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Time Narration
00:02 Welcome to the spoken tutorial on creating new commands in LaTeX.
00:08 This tutorial will help the learners to

create or define new commands to get customized output.

redefine the existing commands.

00:18 To follow this tutorial,

1 You should have knowledge of commands that are necessary to create a document in LaTeX. 2 You should also have knowledge of compiling and producing a PDF output in LaTeX. 3 If not, please go through the relevant LaTeX spoken tutorials on this website.

00:37 To record this tutorial, I am using

Ubuntu Linux 14.04 operating system

TeXWorks 0.5

00:47 We all know that commands are special words that are provided to the compiler.
00:52 Commands start with a backslash and sometimes accept parameters.

Example: \noindent, \textbf, \centering

01:02 We can define our own custom commands in LaTeX to save time or for the code to look cleaner.
01:09 Ensure that the custom command you create is not an already existing LaTeX command.
01:15 To define a new command, we write \newcommand{command}{definition} at the beginning of the document.
01:27 Let us open the TeXWorks editor.
01:34 Pause the tutorial at this point.Download and unzip the files provided in the Code Files link below the player.
01:43 You will see some LaTeX code given in the file “newComm.tex” that you downloaded onto your machine.
01:59 We will copy and paste the first block of code from this file into our newly opened tex file.
02:09 Let’s try to understand the program.
02:12 The definition \newcommand{\bbr}{\mathbb R} means that \bbr is the newcommand.
02:24 And when used, it will typeset R in the mathbb font.
02:31 Note that the required packages are loaded in the preamble; in this case \usepackage{amsfonts}
02:40 So, instead of {\mathbb R}, we can use \bbr within dollars while typesetting.
02:48 Let us save the file as newComm.tex
03:00 On compilation, we get the pdf output. Observe the letter R in mathbb font.
03:15 Now, we will see newcommand with parameters.
03:24 It is typically defined as -


03:36 Let’s open a new file in TeXWorks.
03:45 Now switch to our downloaded code file.
03:59 We will copy the next block of code from our downloaded code file and paste it into our new teX file.
04:07 Let us understand the code now.
04:11 We have \newcommand{\bb}[1]{\mathbb {#1}}before the begin document statement.
04:22 Here \bb is the command.

[1] means that the command has one parameter

04:30 \mathbb {#1} defines the command.

#1 means the first parameter.

04:37 Carefully observe the usage after \begin{document}
04:42 We use it within dollars because it contains math symbols.
04:48 \bb followed by the open brace and parameter and again we close the brace.
04:58 We have used it twice with R as the parameter in the first usage and Z as the parameter in the second usage.
05:08 Save the program as newCommP1.tex and compile it.
05:28 In the output, observe that the R and Z are in the mathbb or the blackboard font.
05:40 Next, let’s define a newcommand with 2 parameters.
05:46 Open a new tex file.
06:08 We will copy and paste the next block of code from our downloaded file, as shown here.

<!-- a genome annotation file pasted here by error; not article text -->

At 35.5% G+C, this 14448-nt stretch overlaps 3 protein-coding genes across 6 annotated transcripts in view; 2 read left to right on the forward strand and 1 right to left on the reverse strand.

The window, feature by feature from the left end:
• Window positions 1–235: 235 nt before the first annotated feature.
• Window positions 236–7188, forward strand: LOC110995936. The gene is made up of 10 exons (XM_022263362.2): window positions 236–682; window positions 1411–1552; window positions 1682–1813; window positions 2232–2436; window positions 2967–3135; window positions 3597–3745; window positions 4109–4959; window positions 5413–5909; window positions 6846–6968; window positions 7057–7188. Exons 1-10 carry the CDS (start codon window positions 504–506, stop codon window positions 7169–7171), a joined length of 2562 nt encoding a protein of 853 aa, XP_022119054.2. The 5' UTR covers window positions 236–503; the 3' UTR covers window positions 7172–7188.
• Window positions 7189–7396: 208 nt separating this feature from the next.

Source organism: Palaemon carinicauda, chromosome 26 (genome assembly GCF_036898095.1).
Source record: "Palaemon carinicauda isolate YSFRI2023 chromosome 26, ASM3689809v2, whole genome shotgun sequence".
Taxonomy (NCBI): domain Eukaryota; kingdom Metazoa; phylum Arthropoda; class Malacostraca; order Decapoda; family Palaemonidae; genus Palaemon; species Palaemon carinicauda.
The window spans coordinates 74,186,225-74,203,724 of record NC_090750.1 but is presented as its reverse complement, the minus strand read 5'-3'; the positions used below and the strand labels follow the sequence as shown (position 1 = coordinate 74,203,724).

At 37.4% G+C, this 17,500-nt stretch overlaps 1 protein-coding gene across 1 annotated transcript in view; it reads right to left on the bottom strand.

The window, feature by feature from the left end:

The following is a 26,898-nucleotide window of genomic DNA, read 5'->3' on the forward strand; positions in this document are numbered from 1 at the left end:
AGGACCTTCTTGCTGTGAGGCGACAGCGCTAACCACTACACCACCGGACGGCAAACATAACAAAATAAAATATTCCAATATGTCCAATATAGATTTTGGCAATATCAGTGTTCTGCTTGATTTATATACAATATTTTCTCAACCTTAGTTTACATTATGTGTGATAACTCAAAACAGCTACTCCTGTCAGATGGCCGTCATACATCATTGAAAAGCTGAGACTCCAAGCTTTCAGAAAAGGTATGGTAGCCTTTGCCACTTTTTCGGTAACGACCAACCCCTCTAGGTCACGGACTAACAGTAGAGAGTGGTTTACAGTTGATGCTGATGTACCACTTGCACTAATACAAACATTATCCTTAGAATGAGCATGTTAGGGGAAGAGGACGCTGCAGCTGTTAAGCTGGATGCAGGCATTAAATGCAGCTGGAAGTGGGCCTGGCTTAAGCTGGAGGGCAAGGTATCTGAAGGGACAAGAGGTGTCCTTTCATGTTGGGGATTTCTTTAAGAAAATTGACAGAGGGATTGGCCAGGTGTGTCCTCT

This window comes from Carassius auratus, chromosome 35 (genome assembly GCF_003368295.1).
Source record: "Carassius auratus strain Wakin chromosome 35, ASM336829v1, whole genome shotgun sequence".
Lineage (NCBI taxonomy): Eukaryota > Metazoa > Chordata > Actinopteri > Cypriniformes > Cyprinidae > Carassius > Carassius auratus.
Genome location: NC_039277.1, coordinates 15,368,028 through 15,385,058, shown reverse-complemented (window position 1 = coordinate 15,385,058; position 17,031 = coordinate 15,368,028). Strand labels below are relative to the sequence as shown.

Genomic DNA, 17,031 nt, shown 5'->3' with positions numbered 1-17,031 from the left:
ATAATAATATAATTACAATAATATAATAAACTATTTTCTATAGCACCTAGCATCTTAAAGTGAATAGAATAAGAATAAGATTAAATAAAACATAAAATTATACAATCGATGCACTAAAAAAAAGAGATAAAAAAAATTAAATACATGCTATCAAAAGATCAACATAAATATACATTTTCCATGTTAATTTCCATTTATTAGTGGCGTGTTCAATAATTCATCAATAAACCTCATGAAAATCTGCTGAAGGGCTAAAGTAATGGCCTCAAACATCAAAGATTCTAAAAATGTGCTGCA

06:16 Observe the line \newcommand{\add}[2]{ \left( #1 + #2 \right) } in the document.
06:34 This has been used as $\add{abc}{xyz}$ Here in the definition, \add is the newcommand.
06:47 [2] indicates that it has 2 parameters. {\left( #1+#2\right)} is the definition of the command.
06:57 #1 for the first parameter and #2 for the second parameter.
07:05 #1 and #2 are replaced by the actual text {abc} and {xyz} in this case.
07:16 Let us save as newCommP2.tex and compile the tex file.
07:32 Observe the output.

Here the left and right parenthesis are added and a plus symbol is introduced between the first and second parameters.

07:53 Let’s now learn about the renewcommand.
07:59 renewcommand is used to change or overwrite the existing command.
08:04 The syntax for renewcommand is \renewcommand{command}{definition} It’s quite similar to newcommand.
08:18 Once again, we will open a new tex file.
08:35 We will copy and paste the last block of code from our downloaded file into our newly opened tex file.
08:45 Let us understand the program now.
08:48 The definition \renewcommand{\S}{\mathcal {S}} redefines \S.
08:58 \S normally produces the section symbol (§)
09:02 whereas after redefining \S, produces S in Calligraphic font
09:11 Note that the required package amsmath is preloaded. Also, we use \S within dollar symbols.
09:26 Let us now save the file as renew.tex, compile it and see the output. We can see “S” in calligraphic font.
09:49 Come back to the tex file.
09:59 Note that replacing z for S in the renewcommand does not work.
10:06 This is because there is no existing command defined as \z.
10:12 Please use renewcommand only when you are very sure about what you are doing.
10:26 To summarise, we have learnt


newcommand with parameters


10:37 Assignment

Create a new command \textbfit which will convert the given text into bold and italics.

10:50 The video at the following link summarises the Spoken Tutorial project.

Pls watch it.

10:57 The Spoken Tutorial Project Team : Conducts workshops using spoken tutorials and Gives certificates to those who pass an online test
11:07 For more details, please write to us.
11:11 Spoken Tutorial Project is funded by NMEICT, MHRD, Government of India. More information on this Mission is available at this link.
11:24 This is Ambika Vanchinathan signing off. Thanks for joining.

Contributors and Content Editors

Pratik kamble